Get a notebook and jot down how you see your lesson going in your head, from the warmer to the presentation to the summary. This doesn’t mean you’re teaching by numbers; it just gives you a basic framework.


On entering the classroom

On your first day as a teacher, winging it is not an option.

The best way to be confident is to be prepared. Have a broad idea of how your first few lessons are going to go. If you can get hold of a lesson plan or course book beforehand, then wonderful. If not, at least have a ‘getting to know you’ type of lesson up your sleeve.


Ways of teaching

Do you know your TBL from your ESA and CLT?

Great debates rage as to whether PPP is outdated, if TPR works for everyone and if ESA is really PPP in disguise. The good news is that the basics remain simple – keep students entertained and give them a chance to use what they are learning.


How do students learn?

Creating a variety of lessons that will appeal to most of your students

Theory often comes near the bottom of the pile when it comes to teaching, but there are several things worth knowing about how people learn and how best you can teach them.


There's a wide range of students out there

Who would you prefer to teach - young kids, teenagers or adults?

Some students are eager, some are recalcitrant; some students are delightful, some are dire. However, the good news is that to a large extent the kind of student you get is related to the kind of teacher you are.


The good, the bad and the downright unlucky

The different kinds of foreign teachers who end up teaching in Thailand

Wherever you end up teaching, the chances are that you are going to be alongside people you'd never normally work with, which can make the whole experience more memorable, one way or another.


Don't get too upset with the job ads

Thailand's employers can be brutally direct about who they want to hire

It’s worth being aware that some schools are pretty fussy about what they are looking for. Glance at any jobs section of a newspaper and you’ll notice that such pedantry is common.


What will my school be like?

An overview of different types of institute in Thailand and the students who go to them

At the highest echelon are the international schools. Internationals are nearly always based on the British or American curricula, and employ career teachers.


Getting started as an English teacher

A quick overview of TEFL certificates, degrees, work permits and visas

If you didn’t go to university, don’t pretend that you did. You may be able to bluff your way through an interview and produce a certificate upon which the ink has just dried; however, all it takes is one phone call to immigration and you won’t just lose your job, you could lose your freedom.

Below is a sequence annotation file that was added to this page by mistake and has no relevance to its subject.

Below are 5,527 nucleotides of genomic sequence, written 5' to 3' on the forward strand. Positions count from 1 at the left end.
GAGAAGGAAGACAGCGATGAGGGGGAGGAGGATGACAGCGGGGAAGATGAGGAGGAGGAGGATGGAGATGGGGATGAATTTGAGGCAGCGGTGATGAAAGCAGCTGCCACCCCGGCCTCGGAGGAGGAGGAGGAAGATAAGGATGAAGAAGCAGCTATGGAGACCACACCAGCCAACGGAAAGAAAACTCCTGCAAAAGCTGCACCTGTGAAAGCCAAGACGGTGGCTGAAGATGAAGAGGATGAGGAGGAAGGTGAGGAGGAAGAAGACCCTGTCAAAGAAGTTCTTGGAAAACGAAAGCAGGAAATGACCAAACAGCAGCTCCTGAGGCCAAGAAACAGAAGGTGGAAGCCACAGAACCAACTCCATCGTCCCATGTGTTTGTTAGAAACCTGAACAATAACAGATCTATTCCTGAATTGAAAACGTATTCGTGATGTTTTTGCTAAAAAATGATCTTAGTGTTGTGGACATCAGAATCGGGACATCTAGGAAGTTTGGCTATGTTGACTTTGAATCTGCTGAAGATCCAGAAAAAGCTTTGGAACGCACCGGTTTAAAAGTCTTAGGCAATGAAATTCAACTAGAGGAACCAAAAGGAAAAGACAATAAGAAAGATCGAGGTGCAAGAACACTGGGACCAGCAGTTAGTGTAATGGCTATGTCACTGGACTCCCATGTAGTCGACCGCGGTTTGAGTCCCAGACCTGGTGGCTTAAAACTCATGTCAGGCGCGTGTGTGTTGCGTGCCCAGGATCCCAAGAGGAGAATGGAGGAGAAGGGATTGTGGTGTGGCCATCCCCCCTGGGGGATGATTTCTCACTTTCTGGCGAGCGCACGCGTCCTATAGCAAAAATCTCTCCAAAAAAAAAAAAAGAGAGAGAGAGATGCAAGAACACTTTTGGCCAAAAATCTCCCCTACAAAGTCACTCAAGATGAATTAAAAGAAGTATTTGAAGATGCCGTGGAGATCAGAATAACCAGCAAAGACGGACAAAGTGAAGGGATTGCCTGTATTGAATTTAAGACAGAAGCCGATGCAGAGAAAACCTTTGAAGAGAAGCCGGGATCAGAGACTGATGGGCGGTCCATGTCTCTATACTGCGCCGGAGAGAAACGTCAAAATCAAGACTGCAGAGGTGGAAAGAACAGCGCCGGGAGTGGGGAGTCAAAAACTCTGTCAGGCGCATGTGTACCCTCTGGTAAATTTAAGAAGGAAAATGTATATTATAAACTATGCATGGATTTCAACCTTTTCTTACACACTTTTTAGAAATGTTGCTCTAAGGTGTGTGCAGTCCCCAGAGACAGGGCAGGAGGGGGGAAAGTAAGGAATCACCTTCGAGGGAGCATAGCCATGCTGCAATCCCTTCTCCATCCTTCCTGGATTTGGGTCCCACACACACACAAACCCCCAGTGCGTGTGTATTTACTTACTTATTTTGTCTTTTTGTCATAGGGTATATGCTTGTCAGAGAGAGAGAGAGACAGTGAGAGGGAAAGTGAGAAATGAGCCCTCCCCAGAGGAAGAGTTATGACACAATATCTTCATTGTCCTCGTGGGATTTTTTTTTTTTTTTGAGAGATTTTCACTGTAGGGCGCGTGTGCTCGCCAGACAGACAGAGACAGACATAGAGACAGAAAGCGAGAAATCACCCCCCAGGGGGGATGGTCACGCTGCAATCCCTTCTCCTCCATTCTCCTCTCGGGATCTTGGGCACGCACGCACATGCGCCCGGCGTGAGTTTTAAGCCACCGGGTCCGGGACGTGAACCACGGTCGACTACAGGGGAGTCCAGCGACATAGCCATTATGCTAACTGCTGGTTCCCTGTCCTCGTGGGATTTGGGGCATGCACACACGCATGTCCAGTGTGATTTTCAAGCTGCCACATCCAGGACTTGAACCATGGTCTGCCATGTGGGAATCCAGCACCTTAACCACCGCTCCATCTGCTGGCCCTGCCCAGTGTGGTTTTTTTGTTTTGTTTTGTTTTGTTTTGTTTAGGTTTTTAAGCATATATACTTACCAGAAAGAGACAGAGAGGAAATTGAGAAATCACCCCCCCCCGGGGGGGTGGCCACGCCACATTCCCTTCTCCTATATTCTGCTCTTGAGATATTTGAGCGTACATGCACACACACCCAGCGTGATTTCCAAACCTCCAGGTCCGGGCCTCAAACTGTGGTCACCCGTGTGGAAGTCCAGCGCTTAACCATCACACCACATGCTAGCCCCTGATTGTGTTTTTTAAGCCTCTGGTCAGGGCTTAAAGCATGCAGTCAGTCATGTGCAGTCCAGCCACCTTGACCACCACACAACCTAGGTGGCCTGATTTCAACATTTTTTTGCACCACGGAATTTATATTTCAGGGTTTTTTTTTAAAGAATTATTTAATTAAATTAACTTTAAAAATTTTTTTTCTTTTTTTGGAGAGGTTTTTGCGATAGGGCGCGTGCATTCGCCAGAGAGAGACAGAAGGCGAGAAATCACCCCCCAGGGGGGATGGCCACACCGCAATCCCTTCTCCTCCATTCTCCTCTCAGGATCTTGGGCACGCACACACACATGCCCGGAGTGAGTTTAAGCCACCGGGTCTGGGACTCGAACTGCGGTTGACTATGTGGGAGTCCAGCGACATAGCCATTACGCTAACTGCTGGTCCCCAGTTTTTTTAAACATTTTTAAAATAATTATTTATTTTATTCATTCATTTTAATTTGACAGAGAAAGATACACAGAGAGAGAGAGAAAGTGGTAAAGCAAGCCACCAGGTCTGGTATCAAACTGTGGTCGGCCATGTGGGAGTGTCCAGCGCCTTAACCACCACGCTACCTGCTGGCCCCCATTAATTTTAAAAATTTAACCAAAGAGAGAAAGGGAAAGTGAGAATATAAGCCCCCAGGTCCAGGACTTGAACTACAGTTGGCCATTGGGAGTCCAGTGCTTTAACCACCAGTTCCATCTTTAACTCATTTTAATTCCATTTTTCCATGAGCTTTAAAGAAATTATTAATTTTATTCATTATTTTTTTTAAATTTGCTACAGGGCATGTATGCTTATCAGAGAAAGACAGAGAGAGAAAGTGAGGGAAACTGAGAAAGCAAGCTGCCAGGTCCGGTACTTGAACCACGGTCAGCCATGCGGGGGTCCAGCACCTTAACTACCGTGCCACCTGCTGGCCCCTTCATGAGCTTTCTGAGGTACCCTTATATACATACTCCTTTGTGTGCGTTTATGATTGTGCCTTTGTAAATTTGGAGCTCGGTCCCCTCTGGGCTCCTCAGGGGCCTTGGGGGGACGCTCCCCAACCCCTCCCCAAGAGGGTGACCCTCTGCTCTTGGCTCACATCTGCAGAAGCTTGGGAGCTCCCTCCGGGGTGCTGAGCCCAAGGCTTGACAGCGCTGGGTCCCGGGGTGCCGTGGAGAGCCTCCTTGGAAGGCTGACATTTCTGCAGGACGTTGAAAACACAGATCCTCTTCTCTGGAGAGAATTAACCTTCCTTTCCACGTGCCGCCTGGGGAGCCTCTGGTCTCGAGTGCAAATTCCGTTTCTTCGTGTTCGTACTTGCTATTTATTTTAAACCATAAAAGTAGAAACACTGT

Featured Jobs

Human Resources Recruitment Officer

฿28,000+ / month

Bangkok


Filipino English Teachers

฿20,000+ / month

Chon Buri


Essay Editor / Writing Teacher for Language School

฿50,000+ / month

Bangkok


Fun Native English Teachers for December Start

฿42,000+ / month

Thailand


IB MYP Science Teacher (Mainly Grades 5-8)

฿60,000+ / month

Nakhon Ratchasima


Multiple Teaching Positions

฿35,000+ / month

Bangkok


Featured Teachers

  • Gavin


    British, 36 years old. Currently living in Thailand

  • Kalaiyarasi


    Indian, 24 years old. Currently living in India

  • Rhofel


    Filipino, 23 years old. Currently living in Philippines

  • Esterlyn


    Filipino, 43 years old. Currently living in Philippines

  • Miche


    South African, 24 years old. Currently living in Thailand

  • Dominic


    British, 38 years old. Currently living in Thailand

The Hot Spot


Teacher mistakes

Teacher mistakes

What are the most common mistakes that teachers make when they are about to embark on a teaching career in Thailand? We've got them all covered.


The dreaded demo

The dreaded demo

Many schools ask for demo lessons before they hire. What should you the teacher be aware of?


Need Thailand insurance?

Need Thailand insurance?

Have a question about health or travel insurance in Thailand? Ricky Batten from Pacific Prime is Ajarn's resident expert.


Will I find work in Thailand?

Will I find work in Thailand?

It's one of the most common questions we get e-mailed to us. So find out exactly where you stand.


Contributions welcome

Contributions welcome

If you like visiting ajarn.com and reading the content, why not get involved yourself and keep us up to date?


Renting an apartment?

Renting an apartment?

Before you go pounding the streets, check out our guide and know what to look out for.


Can you hear me OK?

Can you hear me OK?

In today's modern world, the on-line interview is becoming more and more popular. How do you prepare for it?